Acquired Thrombotic Thrombocytopenic Purpura (aTTP)

What is Acquired Thrombotic Thrombocytopenic Purpura (aTTP)?

Acquired Thrombotic Thrombocytopenic Purpura (aTTP) is an acquired, life-threatening thrombotic microangiopathy that typically manifests with microangiopathic hemolytic anemia, thrombocytopenia, and organ injury secondary to thrombin formation. It is an autoimmune disorder characterised by systemic microvascular thrombosis that leads to organ injury. Clinical presentation is variable and can include skin rash, folic acid deficiency, neurological symptoms, and even death. It has an estimated incidence rate of 1 to 2 cases per million and occurs most often in women.

Causes of aTTP

The exact cause of aTTP is not known, but it is believed to be an autoimmune disorder, in which the body's own immune system mistakenly targets and attacks healthy cells.

In aTTP, the body's immune system produces autoantibodies that attack and damage components of the blood clotting system. This leads to abnormal clot formation and breakdown, resulting in a persistent decrease in the number of platelets (thrombocytopenia), and premature destruction of the red blood cells (hemolytic anemia).

Risk Factors

The following risk factors may increase the likelihood of developing aTTP:

  • Age over 40
  • Having recently taken medications, such as certain antibiotics, HIV medications, chemotherapy drugs, and others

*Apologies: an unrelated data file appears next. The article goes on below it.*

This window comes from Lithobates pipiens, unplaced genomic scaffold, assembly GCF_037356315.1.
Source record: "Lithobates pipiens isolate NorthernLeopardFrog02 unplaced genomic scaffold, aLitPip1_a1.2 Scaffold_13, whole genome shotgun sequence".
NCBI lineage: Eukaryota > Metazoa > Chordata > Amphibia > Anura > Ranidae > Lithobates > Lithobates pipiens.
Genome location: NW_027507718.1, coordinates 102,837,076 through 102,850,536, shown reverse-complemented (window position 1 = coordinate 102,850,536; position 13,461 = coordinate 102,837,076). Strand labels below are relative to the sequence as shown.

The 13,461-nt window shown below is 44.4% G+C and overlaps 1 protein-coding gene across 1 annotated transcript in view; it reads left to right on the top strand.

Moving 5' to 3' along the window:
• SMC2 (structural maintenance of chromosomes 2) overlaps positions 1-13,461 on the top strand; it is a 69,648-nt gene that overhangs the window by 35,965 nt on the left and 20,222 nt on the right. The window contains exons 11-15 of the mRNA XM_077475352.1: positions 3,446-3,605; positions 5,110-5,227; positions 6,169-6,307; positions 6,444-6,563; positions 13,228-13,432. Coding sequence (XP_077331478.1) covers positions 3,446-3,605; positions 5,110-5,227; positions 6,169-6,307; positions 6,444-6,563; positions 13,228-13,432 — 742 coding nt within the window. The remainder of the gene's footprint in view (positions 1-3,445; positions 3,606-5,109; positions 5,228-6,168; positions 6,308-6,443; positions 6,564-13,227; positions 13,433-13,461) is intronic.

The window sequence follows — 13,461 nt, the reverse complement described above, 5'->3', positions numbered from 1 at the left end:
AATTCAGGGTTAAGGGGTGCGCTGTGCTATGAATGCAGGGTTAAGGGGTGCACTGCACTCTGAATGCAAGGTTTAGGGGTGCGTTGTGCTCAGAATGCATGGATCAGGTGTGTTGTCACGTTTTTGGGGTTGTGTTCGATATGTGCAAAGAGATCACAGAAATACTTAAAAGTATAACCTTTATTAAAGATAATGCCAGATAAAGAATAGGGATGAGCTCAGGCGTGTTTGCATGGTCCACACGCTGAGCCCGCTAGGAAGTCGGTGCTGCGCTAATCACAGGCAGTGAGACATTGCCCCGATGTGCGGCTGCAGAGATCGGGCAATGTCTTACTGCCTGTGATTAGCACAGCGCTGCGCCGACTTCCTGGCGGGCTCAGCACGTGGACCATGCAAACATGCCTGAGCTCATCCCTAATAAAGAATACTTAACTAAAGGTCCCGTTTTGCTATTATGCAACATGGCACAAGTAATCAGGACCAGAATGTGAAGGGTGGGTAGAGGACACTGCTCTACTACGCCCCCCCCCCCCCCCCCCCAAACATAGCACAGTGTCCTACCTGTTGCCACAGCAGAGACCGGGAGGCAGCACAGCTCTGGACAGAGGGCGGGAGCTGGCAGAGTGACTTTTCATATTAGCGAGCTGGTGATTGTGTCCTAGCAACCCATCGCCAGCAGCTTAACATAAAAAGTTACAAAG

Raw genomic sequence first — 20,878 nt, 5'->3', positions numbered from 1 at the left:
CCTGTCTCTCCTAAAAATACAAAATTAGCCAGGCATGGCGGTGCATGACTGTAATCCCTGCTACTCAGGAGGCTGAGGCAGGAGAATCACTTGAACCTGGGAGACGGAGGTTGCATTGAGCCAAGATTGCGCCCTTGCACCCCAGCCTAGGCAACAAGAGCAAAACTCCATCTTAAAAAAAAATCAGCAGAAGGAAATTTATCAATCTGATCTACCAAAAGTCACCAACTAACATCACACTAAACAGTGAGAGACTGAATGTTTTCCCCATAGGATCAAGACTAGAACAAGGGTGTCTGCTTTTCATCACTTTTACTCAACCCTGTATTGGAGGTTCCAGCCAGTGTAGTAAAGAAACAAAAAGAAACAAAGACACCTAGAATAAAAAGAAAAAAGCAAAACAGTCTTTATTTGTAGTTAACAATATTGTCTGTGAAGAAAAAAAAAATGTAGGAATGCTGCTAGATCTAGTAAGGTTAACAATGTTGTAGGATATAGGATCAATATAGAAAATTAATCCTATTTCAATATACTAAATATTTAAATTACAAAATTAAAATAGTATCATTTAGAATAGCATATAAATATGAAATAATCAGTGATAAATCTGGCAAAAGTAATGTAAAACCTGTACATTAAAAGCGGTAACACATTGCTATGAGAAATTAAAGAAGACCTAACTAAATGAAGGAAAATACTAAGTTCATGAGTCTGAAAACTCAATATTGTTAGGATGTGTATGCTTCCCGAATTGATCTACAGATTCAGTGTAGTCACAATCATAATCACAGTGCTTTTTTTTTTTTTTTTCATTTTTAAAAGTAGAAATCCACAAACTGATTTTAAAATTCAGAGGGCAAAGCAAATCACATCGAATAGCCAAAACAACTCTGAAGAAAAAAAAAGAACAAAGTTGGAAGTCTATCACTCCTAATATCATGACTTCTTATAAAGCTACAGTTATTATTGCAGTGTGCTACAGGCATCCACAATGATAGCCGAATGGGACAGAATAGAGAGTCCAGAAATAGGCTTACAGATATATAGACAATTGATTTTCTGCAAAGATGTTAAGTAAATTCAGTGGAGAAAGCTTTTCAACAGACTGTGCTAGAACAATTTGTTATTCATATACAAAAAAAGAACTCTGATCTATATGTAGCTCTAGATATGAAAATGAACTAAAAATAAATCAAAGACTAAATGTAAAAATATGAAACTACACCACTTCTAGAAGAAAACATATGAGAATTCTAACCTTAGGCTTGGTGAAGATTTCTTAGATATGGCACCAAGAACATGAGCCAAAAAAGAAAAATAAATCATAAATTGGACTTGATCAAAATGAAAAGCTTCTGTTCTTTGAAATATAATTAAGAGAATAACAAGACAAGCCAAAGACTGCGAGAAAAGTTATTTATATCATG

• Being female, especially pregnant women
  • Having an underlying medical condition, such as lupus, HIV, or cancer
  • Having certain genetic conditions

Signs and Symptoms

The most common signs and symptoms of aTTP include:

  • Fatigue
  • Painful or swollen joints
  • Headache
  • Cough
  • Fever
  • Abdominal pain
  • Nosebleed
  • Shortness of breath
  • Chest pain
  • Easy bruising or bleeding
  • Paleness
  • Bruising
  • Spontaneous red spots on the skin (purpura)
  • Impaired vision
  • Difficulty walking
  • Extreme thirst

Diagnosis and Treatment

The diagnosis of aTTP is usually made by a combination of clinical evidence and laboratory findings. The laboratory investigations include complete blood count, coagulation profile, Renal & Liver Function, and Imaging. Depending on the severity of the condition, the patient may be put on steroids and other treatments. Plasmapheresis is often recommended to remove the autoantibodies. In some cases, aTTP can be fatal if left untreated. It is important to seek medical attention as soon as the signs and symptoms appear.